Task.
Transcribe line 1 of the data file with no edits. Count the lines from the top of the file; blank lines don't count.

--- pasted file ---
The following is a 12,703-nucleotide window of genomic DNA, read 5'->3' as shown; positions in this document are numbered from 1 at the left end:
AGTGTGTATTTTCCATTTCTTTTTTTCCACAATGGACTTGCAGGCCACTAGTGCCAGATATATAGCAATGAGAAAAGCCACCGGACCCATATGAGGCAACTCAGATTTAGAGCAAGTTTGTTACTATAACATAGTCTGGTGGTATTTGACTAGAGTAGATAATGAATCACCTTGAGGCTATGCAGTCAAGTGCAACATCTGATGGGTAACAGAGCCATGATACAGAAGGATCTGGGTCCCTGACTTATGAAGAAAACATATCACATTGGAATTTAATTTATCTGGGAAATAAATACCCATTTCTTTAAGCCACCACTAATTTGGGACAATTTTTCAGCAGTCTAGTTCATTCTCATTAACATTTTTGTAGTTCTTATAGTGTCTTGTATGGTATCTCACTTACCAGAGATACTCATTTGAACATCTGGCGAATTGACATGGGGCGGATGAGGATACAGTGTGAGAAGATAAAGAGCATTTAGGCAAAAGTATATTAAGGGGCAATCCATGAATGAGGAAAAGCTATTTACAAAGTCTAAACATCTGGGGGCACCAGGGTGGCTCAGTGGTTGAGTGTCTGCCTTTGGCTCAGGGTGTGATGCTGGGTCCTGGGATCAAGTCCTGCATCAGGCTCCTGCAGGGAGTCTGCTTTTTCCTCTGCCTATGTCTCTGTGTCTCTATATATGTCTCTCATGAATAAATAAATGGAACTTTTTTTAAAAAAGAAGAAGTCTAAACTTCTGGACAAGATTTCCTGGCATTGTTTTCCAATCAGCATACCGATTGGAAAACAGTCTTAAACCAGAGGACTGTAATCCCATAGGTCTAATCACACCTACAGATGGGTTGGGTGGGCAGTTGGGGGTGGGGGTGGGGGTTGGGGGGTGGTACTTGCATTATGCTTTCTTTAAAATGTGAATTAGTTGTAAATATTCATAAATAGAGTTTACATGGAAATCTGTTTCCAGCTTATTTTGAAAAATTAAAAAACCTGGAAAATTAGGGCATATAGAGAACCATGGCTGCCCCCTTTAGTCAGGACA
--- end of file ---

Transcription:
The following is a 12,703-nucleotide window of genomic DNA, read 5'->3' as shown; positions in this document are numbered from 1 at the left end: